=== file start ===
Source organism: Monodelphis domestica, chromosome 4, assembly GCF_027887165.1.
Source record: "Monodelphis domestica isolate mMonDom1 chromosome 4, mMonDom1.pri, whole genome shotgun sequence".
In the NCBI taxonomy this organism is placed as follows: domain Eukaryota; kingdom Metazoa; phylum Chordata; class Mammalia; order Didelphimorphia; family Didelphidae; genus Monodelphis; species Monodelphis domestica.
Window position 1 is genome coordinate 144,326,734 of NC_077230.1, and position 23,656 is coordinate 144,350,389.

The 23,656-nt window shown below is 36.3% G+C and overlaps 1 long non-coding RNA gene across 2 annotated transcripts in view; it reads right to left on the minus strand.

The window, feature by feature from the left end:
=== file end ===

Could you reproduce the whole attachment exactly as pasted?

Source organism: Monodelphis domestica, chromosome 4, assembly GCF_027887165.1.
Source record: "Monodelphis domestica isolate mMonDom1 chromosome 4, mMonDom1.pri, whole genome shotgun sequence".
In the NCBI taxonomy this organism is placed as follows: domain Eukaryota; kingdom Metazoa; phylum Chordata; class Mammalia; order Didelphimorphia; family Didelphidae; genus Monodelphis; species Monodelphis domestica.
Window position 1 is genome coordinate 144,326,734 of NC_077230.1, and position 23,656 is coordinate 144,350,389.

The 23,656-nt window shown below is 36.3% G+C and overlaps 1 long non-coding RNA gene across 2 annotated transcripts in view; it reads right to left on the minus strand.

The window, feature by feature from the left end: